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Alaska's salmon season is officially underway

ALASKA - Alaska's 2007 salmon season is officially underway and it promises to be another good one. The statewide catch is projected to come in at 171 million fish, up more than 21 percent from the 2006 season. The fish will go to an expanding mix of global markets that have a growing appreciation for the superior taste and health benefits of wild salmon.

Four of the five salmon species harvested in Alaska have showed upward ticks in dockside and wholesale prices in recent years. The one exception is sockeye salmon (reds), which account for up to two-thirds of the total value of the statewide catch.

The average price for sockeye last year was 67-cents a pound, down from 73-cents in 2005. Two important trends are driving the sockeye slump, according to industry analyst Chris McDowell of the Juneau-based McDowell Research & Consulting Group.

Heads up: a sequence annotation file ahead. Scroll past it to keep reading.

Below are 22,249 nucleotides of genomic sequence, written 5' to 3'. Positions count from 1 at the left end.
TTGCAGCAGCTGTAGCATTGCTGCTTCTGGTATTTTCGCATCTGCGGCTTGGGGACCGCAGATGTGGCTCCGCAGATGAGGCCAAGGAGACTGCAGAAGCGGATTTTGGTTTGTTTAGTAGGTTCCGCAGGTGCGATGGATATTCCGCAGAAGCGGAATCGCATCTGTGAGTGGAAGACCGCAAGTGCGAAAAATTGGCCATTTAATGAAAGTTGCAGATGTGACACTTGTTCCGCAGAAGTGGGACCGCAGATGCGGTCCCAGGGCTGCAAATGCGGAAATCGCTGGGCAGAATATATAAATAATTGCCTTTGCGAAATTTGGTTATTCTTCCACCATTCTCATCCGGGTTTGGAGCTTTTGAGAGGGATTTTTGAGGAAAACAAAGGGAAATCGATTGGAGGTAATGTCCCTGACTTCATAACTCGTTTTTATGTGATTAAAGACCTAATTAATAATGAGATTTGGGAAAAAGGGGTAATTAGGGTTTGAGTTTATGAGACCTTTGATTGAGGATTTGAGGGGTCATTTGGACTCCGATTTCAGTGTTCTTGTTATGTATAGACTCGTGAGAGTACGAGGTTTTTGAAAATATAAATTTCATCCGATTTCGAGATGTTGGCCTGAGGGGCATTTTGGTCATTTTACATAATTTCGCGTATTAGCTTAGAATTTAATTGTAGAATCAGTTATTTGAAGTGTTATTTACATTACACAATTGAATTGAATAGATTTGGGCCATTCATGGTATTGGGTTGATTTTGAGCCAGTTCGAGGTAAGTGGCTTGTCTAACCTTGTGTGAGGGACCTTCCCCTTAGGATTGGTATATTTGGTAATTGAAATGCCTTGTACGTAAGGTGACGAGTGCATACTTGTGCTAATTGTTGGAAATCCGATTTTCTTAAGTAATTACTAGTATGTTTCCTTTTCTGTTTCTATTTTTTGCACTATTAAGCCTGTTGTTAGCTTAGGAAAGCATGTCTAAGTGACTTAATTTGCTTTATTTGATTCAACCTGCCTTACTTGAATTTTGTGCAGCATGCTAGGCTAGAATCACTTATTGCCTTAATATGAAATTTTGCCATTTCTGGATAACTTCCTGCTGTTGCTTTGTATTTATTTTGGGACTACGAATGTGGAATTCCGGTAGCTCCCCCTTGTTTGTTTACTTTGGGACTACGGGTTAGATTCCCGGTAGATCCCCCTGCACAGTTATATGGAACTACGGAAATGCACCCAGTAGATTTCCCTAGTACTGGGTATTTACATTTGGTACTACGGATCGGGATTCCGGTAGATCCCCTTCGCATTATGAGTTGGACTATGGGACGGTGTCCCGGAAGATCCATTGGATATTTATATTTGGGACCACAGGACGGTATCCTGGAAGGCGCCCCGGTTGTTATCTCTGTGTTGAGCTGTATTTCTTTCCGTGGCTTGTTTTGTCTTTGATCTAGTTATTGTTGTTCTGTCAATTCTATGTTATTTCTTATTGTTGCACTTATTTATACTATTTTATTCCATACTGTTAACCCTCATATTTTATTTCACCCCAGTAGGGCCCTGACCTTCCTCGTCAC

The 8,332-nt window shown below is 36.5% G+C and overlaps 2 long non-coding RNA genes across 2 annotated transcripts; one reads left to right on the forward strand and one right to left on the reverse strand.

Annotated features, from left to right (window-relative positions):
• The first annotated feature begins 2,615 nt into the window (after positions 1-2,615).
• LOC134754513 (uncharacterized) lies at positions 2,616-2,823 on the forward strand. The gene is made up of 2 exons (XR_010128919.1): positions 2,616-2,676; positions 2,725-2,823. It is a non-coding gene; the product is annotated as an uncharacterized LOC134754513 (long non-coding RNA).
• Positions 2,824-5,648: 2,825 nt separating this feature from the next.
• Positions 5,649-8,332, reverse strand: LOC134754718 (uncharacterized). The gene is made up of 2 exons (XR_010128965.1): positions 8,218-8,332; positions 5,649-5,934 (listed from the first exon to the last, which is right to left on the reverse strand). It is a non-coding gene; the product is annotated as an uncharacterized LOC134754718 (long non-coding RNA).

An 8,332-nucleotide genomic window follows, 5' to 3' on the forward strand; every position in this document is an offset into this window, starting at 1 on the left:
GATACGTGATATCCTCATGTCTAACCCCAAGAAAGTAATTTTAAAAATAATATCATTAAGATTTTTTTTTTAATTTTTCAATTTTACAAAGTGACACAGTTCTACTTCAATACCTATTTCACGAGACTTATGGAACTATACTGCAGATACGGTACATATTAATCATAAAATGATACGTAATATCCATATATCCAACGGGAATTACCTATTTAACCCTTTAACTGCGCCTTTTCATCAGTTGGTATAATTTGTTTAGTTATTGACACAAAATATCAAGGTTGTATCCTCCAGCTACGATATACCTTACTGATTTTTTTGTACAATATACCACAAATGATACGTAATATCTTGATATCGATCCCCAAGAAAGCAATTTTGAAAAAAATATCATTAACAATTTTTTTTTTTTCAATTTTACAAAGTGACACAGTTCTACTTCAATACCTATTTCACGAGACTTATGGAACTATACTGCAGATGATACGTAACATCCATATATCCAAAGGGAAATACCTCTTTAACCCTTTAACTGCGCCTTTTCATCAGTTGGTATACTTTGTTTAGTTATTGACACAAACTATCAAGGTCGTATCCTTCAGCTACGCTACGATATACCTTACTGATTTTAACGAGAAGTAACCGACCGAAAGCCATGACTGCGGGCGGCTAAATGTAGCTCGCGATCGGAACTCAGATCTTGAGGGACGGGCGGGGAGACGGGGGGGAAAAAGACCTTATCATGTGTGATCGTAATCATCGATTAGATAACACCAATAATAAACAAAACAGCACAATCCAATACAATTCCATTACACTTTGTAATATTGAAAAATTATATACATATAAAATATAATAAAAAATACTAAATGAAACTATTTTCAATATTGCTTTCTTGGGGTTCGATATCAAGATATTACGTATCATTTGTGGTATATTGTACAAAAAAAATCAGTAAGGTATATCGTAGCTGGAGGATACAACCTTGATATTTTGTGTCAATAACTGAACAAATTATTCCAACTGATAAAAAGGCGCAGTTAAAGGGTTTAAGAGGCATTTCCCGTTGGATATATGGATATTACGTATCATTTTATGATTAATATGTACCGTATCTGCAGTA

Most importantly, there has been a dramatic drop in sockeye salmon exports to Alaska's most important seafood customer, Japan.

"Japan has traditionally taken about 75 to 80 percent of Alaska's H&G (headed and gutted) frozen sockeye pack. For 2006 Japan received 37 percent," McDowell said. That has made available about 30 million pounds of frozen reds to other markets, primarily the U.S. and Europe.

"I think demand is still maturing in those markets and that's part of what has kept the prices down a bit for sockeye," he added.

Hefty catches have also kept a downward press on the conventional sockeye market. In the past 110 years, the Alaska harvest has topped 40 million fish just 13 times - three of those occurred in the past three years. The catch projection for reds calls for a similar haul this year.

"This will be the year when we see to what extent the alternative markets are ready to absorb the additional volume of sockeye at a price that benefits the Alaska industry, "McDowell said.

There are likely to be additional volumes of pink salmon for growing markets to absorb as well. Last year Alaska had one of the smallest humpy harvests ever, but forecasters are calling for a bumper catch in 2007. Pink salmon abundance traditionally ebbs and flows on a two year cycle, and 2005 yielded the largest harvest ever topping 160 fish.

Source: SitNews

the Fish Site Editor

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